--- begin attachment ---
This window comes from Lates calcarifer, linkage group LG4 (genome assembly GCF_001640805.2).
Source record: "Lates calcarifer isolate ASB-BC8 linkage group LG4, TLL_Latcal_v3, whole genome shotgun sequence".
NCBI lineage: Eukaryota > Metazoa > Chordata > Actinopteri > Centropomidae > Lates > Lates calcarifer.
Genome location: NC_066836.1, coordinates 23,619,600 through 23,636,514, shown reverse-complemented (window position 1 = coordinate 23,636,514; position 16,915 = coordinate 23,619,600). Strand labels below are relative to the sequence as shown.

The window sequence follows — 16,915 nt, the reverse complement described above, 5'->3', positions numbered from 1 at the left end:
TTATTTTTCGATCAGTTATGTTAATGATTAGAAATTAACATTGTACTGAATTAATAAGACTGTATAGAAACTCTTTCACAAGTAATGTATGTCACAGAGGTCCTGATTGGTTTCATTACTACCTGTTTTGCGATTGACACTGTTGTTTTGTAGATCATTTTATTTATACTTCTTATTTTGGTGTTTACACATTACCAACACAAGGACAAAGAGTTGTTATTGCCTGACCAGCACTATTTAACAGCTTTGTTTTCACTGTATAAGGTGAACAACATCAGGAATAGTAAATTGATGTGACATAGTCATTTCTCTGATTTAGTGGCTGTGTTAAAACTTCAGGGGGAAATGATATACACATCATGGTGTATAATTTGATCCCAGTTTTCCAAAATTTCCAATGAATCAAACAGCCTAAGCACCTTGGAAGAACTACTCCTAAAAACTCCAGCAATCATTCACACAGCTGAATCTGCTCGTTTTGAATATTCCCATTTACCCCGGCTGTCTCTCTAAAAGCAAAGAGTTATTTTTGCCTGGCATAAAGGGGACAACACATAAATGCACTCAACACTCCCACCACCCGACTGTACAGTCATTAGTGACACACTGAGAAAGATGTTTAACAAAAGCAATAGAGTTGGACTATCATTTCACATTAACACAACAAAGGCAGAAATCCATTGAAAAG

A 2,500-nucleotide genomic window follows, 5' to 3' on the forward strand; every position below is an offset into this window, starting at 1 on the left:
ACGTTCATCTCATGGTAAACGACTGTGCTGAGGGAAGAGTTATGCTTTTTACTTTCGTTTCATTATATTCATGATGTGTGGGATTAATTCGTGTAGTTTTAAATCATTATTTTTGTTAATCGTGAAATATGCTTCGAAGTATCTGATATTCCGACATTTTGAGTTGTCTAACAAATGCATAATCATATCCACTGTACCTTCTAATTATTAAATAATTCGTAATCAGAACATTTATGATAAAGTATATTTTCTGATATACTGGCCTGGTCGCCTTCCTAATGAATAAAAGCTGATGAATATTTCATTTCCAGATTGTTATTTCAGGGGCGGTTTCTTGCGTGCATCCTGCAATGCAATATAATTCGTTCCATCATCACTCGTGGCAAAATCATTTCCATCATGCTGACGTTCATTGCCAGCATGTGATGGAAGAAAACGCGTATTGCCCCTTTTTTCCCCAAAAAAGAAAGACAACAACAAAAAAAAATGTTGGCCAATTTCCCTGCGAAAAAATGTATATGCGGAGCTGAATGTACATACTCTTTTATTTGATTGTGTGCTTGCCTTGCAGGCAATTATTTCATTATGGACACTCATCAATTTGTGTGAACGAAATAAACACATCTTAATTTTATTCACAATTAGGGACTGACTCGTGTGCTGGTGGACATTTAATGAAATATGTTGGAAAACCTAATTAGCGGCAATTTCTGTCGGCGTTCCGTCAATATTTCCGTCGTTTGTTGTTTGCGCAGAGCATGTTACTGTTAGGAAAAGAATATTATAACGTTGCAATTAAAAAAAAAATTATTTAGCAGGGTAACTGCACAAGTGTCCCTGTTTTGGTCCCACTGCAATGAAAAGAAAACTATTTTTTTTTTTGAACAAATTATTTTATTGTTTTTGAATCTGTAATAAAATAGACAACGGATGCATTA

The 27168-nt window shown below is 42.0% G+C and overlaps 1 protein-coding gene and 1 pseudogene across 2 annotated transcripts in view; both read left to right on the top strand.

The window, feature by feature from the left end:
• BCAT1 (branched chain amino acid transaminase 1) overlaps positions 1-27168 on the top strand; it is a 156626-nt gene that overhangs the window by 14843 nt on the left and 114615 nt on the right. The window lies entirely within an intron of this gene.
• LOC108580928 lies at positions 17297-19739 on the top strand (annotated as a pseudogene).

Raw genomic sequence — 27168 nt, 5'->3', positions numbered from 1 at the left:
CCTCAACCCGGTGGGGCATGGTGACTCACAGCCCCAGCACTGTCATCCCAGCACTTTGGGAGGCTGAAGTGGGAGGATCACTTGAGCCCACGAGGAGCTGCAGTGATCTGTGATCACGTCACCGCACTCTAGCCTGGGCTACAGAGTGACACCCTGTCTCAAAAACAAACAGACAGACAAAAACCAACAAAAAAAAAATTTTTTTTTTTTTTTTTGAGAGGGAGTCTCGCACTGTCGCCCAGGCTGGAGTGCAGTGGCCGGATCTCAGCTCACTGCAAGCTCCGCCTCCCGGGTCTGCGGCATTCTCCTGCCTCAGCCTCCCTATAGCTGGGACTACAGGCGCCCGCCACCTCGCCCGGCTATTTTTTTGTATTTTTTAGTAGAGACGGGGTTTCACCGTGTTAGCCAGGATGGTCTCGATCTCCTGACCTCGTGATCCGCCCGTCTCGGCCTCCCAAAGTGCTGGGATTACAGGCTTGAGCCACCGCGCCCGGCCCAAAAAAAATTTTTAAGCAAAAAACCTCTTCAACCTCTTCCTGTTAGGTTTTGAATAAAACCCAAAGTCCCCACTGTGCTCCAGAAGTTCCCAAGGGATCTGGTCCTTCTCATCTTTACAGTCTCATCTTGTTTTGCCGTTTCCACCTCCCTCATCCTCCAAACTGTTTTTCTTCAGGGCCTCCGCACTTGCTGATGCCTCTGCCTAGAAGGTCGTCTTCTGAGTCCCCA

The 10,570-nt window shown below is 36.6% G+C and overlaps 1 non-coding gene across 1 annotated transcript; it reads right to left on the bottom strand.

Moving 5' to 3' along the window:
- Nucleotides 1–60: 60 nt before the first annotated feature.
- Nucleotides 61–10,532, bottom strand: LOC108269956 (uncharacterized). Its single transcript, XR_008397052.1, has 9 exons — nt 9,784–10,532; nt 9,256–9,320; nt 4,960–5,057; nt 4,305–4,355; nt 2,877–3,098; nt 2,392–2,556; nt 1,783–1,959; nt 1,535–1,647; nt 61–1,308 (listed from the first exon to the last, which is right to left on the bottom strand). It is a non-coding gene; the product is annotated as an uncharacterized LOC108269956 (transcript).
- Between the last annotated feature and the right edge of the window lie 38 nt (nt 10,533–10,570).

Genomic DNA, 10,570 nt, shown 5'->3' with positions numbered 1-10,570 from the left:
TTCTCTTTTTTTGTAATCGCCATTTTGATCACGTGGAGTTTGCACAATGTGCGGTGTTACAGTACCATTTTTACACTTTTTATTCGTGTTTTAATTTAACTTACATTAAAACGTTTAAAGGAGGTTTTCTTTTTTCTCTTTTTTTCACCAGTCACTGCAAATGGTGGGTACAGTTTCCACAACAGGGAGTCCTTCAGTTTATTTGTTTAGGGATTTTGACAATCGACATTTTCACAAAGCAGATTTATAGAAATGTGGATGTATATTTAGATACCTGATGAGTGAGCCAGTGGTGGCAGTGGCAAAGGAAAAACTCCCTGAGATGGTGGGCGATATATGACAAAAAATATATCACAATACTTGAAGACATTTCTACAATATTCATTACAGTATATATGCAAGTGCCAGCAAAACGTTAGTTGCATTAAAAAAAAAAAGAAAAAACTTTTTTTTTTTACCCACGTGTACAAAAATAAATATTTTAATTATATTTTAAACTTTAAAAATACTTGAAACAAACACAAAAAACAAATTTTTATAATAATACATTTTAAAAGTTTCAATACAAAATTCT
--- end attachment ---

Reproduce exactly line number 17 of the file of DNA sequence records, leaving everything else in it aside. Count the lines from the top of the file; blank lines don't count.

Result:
- Nucleotides 1–60: 60 nt before the first annotated feature.